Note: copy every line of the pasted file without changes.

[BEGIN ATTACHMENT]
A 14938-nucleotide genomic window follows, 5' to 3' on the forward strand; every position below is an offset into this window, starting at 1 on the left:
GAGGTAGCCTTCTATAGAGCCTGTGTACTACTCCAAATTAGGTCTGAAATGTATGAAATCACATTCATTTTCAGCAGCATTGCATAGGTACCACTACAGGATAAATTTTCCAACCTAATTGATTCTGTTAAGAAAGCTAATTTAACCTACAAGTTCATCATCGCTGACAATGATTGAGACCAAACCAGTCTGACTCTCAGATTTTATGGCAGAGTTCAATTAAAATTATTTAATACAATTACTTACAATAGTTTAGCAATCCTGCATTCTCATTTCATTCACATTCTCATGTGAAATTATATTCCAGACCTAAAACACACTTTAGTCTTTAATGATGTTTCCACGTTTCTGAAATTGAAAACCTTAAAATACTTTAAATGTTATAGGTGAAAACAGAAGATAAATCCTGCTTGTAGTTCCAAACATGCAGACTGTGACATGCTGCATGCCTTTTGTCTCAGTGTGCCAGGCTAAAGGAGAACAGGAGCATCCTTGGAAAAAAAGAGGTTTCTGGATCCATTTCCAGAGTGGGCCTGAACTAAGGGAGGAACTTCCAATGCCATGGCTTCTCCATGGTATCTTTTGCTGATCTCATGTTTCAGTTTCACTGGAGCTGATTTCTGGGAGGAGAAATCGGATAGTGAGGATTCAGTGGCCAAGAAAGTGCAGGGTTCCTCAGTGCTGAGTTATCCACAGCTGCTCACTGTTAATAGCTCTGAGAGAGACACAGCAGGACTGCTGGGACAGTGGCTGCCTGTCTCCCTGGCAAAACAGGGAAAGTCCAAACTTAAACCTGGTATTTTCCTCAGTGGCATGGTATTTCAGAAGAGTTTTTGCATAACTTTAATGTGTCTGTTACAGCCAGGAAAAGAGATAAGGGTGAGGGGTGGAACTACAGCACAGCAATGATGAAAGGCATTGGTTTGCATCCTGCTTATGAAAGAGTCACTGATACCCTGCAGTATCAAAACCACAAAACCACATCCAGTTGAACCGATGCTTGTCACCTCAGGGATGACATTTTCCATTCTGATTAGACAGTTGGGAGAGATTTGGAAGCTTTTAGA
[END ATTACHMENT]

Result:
A 14938-nucleotide genomic window follows, 5' to 3' on the forward strand; every position below is an offset into this window, starting at 1 on the left:
GAGGTAGCCTTCTATAGAGCCTGTGTACTACTCCAAATTAGGTCTGAAATGTATGAAATCACATTCATTTTCAGCAGCATTGCATAGGTACCACTACAGGATAAATTTTCCAACCTAATTGATTCTGTTAAGAAAGCTAATTTAACCTACAAGTTCATCATCGCTGACAATGATTGAGACCAAACCAGTCTGACTCTCAGATTTTATGGCAGAGTTCAATTAAAATTATTTAATACAATTACTTACAATAGTTTAGCAATCCTGCATTCTCATTTCATTCACATTCTCATGTGAAATTATATTCCAGACCTAAAACACACTTTAGTCTTTAATGATGTTTCCACGTTTCTGAAATTGAAAACCTTAAAATACTTTAAATGTTATAGGTGAAAACAGAAGATAAATCCTGCTTGTAGTTCCAAACATGCAGACTGTGACATGCTGCATGCCTTTTGTCTCAGTGTGCCAGGCTAAAGGAGAACAGGAGCATCCTTGGAAAAAAAGAGGTTTCTGGATCCATTTCCAGAGTGGGCCTGAACTAAGGGAGGAACTTCCAATGCCATGGCTTCTCCATGGTATCTTTTGCTGATCTCATGTTTCAGTTTCACTGGAGCTGATTTCTGGGAGGAGAAATCGGATAGTGAGGATTCAGTGGCCAAGAAAGTGCAGGGTTCCTCAGTGCTGAGTTATCCACAGCTGCTCACTGTTAATAGCTCTGAGAGAGACACAGCAGGACTGCTGGGACAGTGGCTGCCTGTCTCCCTGGCAAAACAGGGAAAGTCCAAACTTAAACCTGGTATTTTCCTCAGTGGCATGGTATTTCAGAAGAGTTTTTGCATAACTTTAATGTGTCTGTTACAGCCAGGAAAAGAGATAAGGGTGAGGGGTGGAACTACAGCACAGCAATGATGAAAGGCATTGGTTTGCATCCTGCTTATGAAAGAGTCACTGATACCCTGCAGTATCAAAACCACAAAACCACATCCAGTTGAACCGATGCTTGTCACCTCAGGGATGACATTTTCCATTCTGATTAGACAGTTGGGAGAGATTTGGAAGCTTTTAGA